Being with my community brings me hope during this difficult time. Community is the people I see every day and also the community around the world especially my friends and family in Israel whom I think about constantly. Our collective memories and work will help us all bring light to the world and give me hope that we will get through this difficult time in our history, as Jews always prevail.
Jill Metlin (Northeast Florida)
My Hanukkah lights. December 7th, two months to the day of the horrific attack on our Israeli family, it can be hard to find the light. The beauty of Hanukkah and the lights of the candles remind me each year that there is always hope - especially for the Jewish people. Yes, this year is different but at the same time, it's not - because Israel and the Jewish people have hope and will rise above the hate, rise above terrorism, and rise above this war and thrive again. I can't wait to light my menorah tonight and to join mine with my community's many lights to find some peace and always hope. Am Yisrael Chai.
Kara Gold-Harris (Florida's Gulf Coast)
The light of my life, like so many parents out there, is my sweet one-year-old daughter Rosalyn. She grows so much every single day, and the joy I feel having the honor of watching that growth fills my soul with enough light and love to see me through each new day – no matter what may come. I always knew I wanted to be a mother, but could have never guessed the full spectrum of love that my heart was capable of until I knew her.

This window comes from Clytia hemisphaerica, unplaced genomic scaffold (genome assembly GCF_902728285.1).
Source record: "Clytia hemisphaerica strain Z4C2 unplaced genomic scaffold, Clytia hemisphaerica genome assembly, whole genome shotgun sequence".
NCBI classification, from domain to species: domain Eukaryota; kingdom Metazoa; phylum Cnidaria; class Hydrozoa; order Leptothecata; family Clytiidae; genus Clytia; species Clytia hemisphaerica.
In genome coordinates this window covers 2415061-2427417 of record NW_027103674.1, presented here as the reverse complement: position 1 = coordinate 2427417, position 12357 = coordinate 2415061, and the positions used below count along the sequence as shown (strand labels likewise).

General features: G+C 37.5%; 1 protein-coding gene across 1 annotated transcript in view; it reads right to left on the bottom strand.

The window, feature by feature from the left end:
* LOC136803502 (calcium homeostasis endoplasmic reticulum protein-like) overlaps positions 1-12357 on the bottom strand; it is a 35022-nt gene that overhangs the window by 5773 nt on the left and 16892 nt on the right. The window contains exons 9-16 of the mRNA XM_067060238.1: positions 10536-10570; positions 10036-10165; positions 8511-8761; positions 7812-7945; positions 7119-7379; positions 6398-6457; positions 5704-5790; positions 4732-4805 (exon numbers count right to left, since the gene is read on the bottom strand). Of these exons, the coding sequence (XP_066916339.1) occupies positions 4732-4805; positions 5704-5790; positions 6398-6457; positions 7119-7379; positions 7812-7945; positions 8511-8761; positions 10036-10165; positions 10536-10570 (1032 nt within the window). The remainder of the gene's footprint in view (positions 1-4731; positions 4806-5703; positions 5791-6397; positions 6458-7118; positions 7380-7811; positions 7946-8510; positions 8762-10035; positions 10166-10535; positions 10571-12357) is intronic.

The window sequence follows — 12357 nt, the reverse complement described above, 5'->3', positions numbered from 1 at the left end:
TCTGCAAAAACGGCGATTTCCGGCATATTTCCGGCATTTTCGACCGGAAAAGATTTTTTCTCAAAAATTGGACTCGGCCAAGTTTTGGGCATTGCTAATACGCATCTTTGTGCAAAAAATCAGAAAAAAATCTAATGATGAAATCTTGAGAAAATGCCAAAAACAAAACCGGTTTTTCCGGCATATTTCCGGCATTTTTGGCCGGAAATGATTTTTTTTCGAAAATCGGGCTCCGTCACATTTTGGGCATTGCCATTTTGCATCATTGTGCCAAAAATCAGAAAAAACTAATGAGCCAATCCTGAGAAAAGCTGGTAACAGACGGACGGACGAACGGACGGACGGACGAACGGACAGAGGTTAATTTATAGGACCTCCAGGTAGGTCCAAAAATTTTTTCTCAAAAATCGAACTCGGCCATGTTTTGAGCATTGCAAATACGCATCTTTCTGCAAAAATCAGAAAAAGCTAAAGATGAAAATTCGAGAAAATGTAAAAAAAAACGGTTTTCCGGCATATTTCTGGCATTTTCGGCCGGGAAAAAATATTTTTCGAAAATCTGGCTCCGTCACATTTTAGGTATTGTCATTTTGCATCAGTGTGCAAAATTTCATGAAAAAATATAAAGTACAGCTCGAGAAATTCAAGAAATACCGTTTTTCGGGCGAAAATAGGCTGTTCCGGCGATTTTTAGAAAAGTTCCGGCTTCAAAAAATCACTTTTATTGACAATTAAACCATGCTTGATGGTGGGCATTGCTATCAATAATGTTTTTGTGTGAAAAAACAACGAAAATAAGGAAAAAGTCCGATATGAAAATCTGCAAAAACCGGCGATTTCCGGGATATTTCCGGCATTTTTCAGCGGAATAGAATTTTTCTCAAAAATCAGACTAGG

Maxine S. Kaufman (Florida's Gulf Coast)
Typically, I am a “glass half full” type of person. Since October 7th it has been more and more difficult to think this way. Faced with war, hatred, antisemitism, and anti-zionism, I have been forced to meet these views head-on and contemplate what is good in my world. So each morning, after I open my eyes and before I reach for my phone to check on the many emails that are already filling my inbox, I say out loud, “Modeh ani”. I don’t recite the whole prayer, but I know in my heart and soul that the words and meaning of the prayer will give me the power that I need to continue. “I offer thanks to You, living and eternal King, for You have mercifully restored my soul within me; Your faithfulness is great.”
Shuli Hasheli (Israel)